A miracle is what is not naturally possible. It is a supernatural occurrence. It is paranormal. It's an act of God.
Religion uses alleged miracles as evidence for the truth of its claims.
There is no hard evidence for miracles - just people testifying that they happened.
Only miracles armed with hard evidence should be taken seriously.

So we know a miracle is a magical event that cannot be explained by natural causes or coincidence. It is a supernatural event.

David Hume the philosopher said that it is more likely that a miracle claim is false for it is easier to make a mistake or tell a lie than see a real miracle.  He did not say it is definitely false - he is only cautioning us not to give it much credibility.  He and his followers say the evidence for miracles is always insufficient for it is more likely that a person has lied or made a mistake than that they have seen a miracle for they are so uncommon.

David Hume said we could believe in a miracle only if the people lying or being wrong would presuppose a bigger miracle for it is easier for people to lie or make mistakes than for a miracle to really happen. People who don’t believe in miracles say that it has never been known for it to be more miraculous for people to be lying or mistaken than for them to have experienced what they said they experienced.

It seems that the argument is biased against miracles.  It is not.  "I believe Jesus rose from the dead for it would be a bigger miracle if everybody lied so well about it."  It is about using a miracle as an explanation when needed.  You don't need a bigger miracle to explain a miracle.

Believers always want you to believe in "their" miracles.  The Catholic hopes you will believe Jesus returned from the dead after three days but not that you will believe God gave the Koran to Muhammad as in dictation.  Believers cannot think Hume was completely wrong to say what he said.  They will compromise by holding that out of say 100 claimed miracles 1 or 2 are real. They will point out that there will be times that nobody is lying or making a mistake. But that is no good for directing anybody to believe in SPECIFIC miracles. You end up with no right to say Jesus rose from the dead and people should accept that. What happens is, “I have my miracle that I believe and you have yours.”  Miracles do not really help confirm a religion.  It is the manipulations around them that do that such as social pressure to belong.  Miracles should lead to chaotic religions and religious claims.  It is only that believers testify to their own secret skepticism by not letting that happen that it has not happened.  Who said testimony is just words and speeches and affidavits?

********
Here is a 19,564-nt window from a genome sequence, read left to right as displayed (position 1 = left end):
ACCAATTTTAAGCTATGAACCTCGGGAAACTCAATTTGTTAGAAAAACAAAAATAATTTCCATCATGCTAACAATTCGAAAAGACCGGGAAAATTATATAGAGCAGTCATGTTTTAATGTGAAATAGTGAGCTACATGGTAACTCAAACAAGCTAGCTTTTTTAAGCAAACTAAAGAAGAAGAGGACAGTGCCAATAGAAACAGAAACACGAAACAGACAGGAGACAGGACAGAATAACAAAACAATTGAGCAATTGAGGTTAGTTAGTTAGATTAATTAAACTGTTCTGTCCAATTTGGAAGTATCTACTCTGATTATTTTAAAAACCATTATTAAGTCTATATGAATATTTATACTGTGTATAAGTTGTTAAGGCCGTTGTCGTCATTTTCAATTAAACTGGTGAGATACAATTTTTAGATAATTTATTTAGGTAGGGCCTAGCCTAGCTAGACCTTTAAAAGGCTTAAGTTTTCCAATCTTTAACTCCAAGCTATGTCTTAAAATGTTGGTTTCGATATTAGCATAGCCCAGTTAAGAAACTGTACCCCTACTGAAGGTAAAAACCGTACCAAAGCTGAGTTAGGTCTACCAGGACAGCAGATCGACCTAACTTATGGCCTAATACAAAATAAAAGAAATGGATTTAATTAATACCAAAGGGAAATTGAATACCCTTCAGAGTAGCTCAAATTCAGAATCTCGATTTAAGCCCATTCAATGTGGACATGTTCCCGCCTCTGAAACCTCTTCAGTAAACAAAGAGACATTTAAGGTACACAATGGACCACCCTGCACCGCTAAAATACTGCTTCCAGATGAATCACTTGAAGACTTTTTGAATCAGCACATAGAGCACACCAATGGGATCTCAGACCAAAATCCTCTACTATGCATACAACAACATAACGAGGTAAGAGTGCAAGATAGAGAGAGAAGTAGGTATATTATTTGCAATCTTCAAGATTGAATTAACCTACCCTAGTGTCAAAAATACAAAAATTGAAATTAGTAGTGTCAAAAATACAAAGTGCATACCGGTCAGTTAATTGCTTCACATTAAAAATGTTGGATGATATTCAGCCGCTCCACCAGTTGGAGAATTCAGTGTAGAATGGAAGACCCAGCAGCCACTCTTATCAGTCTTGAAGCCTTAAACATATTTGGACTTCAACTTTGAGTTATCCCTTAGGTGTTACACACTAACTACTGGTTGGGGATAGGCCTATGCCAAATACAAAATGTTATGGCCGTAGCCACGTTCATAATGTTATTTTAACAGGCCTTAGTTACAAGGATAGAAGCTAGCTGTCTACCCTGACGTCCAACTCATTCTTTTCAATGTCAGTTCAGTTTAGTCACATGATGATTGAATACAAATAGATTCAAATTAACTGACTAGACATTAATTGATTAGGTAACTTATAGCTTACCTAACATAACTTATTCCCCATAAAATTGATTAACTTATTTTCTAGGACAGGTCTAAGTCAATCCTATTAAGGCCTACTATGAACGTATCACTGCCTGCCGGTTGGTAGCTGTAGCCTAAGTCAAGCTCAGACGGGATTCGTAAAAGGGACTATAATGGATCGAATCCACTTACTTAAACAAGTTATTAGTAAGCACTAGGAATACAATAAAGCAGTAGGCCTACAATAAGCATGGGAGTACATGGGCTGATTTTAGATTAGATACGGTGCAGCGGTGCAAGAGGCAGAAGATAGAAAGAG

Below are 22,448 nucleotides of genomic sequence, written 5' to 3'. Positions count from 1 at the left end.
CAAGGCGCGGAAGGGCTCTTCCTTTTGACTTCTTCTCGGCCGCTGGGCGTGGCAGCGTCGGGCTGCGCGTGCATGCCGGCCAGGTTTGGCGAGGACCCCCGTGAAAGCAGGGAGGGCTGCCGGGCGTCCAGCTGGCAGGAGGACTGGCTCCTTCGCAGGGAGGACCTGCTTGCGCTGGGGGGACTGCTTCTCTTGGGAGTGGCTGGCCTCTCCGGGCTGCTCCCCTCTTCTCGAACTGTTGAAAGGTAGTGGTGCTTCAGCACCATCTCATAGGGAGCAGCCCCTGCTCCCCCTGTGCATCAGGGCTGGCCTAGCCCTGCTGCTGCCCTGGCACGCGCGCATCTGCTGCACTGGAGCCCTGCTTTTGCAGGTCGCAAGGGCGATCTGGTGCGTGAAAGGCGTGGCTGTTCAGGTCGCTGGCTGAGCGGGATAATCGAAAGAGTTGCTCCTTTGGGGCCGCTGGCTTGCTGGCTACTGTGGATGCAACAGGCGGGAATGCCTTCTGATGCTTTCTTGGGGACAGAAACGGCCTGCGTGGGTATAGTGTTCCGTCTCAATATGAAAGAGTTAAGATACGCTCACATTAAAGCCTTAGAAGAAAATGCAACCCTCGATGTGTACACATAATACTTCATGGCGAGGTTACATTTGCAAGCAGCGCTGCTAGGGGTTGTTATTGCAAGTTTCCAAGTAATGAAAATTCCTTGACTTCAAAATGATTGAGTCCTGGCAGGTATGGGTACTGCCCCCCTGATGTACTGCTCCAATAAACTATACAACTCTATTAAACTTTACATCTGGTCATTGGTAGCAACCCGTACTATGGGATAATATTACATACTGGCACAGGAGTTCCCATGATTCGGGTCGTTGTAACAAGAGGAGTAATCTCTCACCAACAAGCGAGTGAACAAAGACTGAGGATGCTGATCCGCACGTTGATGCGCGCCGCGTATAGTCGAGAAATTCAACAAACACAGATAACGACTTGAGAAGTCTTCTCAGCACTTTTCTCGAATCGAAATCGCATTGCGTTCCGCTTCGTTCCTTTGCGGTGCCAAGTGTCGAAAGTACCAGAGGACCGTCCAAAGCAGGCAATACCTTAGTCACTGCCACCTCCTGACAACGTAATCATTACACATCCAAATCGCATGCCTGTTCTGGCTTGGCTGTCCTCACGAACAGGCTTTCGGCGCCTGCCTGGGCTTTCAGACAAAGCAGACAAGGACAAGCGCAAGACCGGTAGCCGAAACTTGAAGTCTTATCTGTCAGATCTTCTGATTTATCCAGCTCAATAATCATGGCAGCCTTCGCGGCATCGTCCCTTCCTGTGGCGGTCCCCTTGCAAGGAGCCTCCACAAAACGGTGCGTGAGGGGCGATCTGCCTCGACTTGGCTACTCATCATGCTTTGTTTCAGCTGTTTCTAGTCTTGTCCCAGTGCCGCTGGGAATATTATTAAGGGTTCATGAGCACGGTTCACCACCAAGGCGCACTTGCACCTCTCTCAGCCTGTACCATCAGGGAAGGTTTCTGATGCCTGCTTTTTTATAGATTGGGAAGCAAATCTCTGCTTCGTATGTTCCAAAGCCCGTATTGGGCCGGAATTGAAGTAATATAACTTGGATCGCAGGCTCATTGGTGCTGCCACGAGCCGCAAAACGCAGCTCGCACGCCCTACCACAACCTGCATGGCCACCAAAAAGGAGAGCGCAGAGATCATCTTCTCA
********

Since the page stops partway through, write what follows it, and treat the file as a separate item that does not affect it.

Superstition starts with the spiritual or magical or miraculous conclusion you want to believe and then you work back to the evidence picking and choosing and reinterpreting. Then you proceed to trick others into thinking you really care about evidence. Superstition broadly speaking can be that kind of attitude.  With miracle testimony it involves just dismissing or ignoring any testimony that undermines the desired account.
We must adhere to the general principle that any specific miraculous claim must overcome the strong presumption that it didn't occur based on the overwhelming cumulative evidence that people have lied about miracles and their content if the miracle was portrayed as a message from above.

You need really good evidence for miracles to avoid enabling fake miracle workers who may hurt people. You don't want to make their job easier by encouraging people to accept miracle beliefs too easily.

People who care about what they want to believe not what they want to know pollute everything including history.  In court, we get people to swear to tell the truth but what we mean is not that they can tell the truth but tell the facts as they see them which is why we must examine what they say.  We really ask for the best honesty they can produce. You can trust people except in supernatural claims. As long as you place enough trust to be able to function in society who cares? And you don't need to trust in supernatural claims to achieve that.